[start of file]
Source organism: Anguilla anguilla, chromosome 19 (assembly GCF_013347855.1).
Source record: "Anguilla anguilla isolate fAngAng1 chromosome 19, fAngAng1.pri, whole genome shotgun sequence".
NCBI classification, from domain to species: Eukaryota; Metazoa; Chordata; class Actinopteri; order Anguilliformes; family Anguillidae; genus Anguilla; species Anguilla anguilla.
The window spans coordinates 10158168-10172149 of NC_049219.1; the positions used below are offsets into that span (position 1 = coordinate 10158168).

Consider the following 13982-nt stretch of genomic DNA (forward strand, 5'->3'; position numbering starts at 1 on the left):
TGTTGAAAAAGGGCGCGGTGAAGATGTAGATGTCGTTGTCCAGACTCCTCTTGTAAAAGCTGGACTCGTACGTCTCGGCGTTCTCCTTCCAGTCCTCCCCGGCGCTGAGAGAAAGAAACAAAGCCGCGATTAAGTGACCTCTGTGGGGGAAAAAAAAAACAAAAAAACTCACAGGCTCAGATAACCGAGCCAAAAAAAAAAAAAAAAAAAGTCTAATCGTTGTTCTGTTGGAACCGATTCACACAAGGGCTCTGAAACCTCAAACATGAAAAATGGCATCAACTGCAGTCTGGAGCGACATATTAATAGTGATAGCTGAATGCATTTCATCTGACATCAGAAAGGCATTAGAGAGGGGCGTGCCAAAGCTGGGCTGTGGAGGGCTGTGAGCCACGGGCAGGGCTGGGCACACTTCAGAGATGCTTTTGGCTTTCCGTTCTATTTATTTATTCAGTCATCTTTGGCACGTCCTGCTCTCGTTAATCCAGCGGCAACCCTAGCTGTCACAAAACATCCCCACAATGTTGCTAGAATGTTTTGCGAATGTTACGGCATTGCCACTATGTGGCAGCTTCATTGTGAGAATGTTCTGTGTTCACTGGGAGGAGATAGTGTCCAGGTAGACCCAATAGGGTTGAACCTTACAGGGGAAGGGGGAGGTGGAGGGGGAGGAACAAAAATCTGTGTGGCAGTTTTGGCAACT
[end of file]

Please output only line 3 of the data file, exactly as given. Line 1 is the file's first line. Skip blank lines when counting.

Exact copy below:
NCBI classification, from domain to species: Eukaryota; Metazoa; Chordata; class Actinopteri; order Anguilliformes; family Anguillidae; genus Anguilla; species Anguilla anguilla.